Business is booming.

What a billionaire’s protest means for Sunak’s government

This article is an on-site version of our Moral Money newsletter. Sign up here to get the newsletter sent straight to your inbox.

Visit our Moral Money hub for all the latest ESG news, opinion and analysis from around the FT

Greetings from New York where I am suffering from a peculiar sense of déjà vu. During the past year, I have watched — with dismay — as a host of anti-woke, anti-green messages have tumbled out of America’s far-right, as part of a colourful campaign to bash the Democrats. This week, however, Britain turned American: Grant Shapps, the UK minister in charge of energy security and the net zero pledge, turned a decision to grant more oil and gas licences into a political football.

“The public have turned against [Labour leader] Keir Starmer’s dangerous plan to surrender our energy security to Just Stop Oil,” he tweeted. “New polling shows Britain backs new UK oil & gas. That’s because the choice is simple: Growth or mass unemployment, keeping the lights on or turning your heating off, security or vulnerability, funding our NHS or taking funds away, following the data or surrendering to the mob.”

Who knows whether this will actually improve the Tory party’s chances in the next election; polls show that they are still lagging well behind Labour. But what is clear is that this policy shift is sparking vociferous protest; see below for one striking intervention from Australian billionaire Andrew Forrest.

And then check out the latest efforts to combat greenwashing in company accounts — along with a striking corporate drive to find a new way of talking about sustainability without using the politicised acronym “ESG”. Let us know what you think might be the best framing; and, more importantly, something that will work on both sides of the Atlantic. The race is on. — Gillian Tett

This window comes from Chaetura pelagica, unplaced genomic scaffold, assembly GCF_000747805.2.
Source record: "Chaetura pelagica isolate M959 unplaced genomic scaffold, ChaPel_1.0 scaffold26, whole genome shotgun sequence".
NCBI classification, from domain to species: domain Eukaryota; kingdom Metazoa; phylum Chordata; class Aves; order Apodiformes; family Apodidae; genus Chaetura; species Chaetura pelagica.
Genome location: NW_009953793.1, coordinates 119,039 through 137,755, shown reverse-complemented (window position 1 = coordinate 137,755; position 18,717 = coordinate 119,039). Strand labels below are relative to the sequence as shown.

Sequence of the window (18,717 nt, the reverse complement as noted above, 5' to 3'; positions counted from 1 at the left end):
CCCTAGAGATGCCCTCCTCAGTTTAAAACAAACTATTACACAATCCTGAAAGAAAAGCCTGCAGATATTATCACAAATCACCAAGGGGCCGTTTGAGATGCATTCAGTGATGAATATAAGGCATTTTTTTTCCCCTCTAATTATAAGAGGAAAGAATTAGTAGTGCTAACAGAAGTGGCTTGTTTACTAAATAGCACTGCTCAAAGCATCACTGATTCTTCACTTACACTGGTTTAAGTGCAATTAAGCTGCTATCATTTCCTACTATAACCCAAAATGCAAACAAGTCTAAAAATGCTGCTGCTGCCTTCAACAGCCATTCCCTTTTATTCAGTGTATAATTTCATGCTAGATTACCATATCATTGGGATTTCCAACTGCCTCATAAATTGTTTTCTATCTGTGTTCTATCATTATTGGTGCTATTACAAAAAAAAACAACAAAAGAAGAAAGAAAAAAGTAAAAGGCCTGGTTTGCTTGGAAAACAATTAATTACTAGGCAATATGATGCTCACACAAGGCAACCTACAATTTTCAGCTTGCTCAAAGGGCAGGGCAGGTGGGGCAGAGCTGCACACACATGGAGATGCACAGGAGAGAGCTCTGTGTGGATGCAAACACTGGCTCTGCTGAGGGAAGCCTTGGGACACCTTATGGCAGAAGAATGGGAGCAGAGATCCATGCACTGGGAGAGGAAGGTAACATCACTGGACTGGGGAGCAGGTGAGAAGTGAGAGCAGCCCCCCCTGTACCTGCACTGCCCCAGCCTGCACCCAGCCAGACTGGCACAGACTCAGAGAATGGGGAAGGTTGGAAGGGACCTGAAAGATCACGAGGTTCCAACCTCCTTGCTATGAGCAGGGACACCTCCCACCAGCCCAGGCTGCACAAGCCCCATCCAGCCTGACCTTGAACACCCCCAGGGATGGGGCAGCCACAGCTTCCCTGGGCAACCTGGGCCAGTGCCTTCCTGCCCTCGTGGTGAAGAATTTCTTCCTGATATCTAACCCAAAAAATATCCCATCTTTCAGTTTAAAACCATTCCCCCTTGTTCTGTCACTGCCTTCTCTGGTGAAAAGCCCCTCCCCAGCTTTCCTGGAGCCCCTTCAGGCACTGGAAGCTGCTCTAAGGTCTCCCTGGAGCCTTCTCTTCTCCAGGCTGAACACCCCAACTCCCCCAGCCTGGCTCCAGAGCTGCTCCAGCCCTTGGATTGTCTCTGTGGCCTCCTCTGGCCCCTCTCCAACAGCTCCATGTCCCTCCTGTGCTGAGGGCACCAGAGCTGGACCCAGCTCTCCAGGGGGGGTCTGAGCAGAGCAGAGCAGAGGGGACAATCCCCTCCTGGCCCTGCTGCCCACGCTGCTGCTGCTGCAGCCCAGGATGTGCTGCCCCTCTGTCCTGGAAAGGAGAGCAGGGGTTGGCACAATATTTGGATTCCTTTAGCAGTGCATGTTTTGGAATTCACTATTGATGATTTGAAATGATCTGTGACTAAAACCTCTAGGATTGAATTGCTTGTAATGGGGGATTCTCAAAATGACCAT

Mining magnate threatens to pull out of UK after Sunak’s climate pivot

When Rishi Sunak, UK prime minister, made a show of embracing oil and gas development this week, it sparked horror among many non-governmental groups and activists.

But it has also unleashed fierce criticism from an arguably more surprising source: an Australian chief executive and billionaire. Within hours of the news Andrew Forrest, who runs the Australian industrial and mining conglomerate Fortescue that is now deeply involved in hydrogen, warned on Bloomberg TV that he would pull out of Britain if the government did not reverse course.

“We have several hundred million pounds of investment [in Britain],” he later explained to Moral Money, noting that he owns WAE Technologies, the battery group that is an offshoot of the Williams Formula 1 team.

WAE is slated to open an advanced batteries plant in Oxfordshire soon, and when these plans were announced earlier this year they were welcomed by UK leaders as a key step to bolster the electric vehicle industry and reduce reliance on China. The enthusiasm was doubly high since another battery company — Britishvolt — collapsed earlier this year.

“We have other facilities planned for Britain and we are planning to put new tech in Britain,” Forrest said. “But we don’t see why they should be put into a country which is not taking climate change seriously.”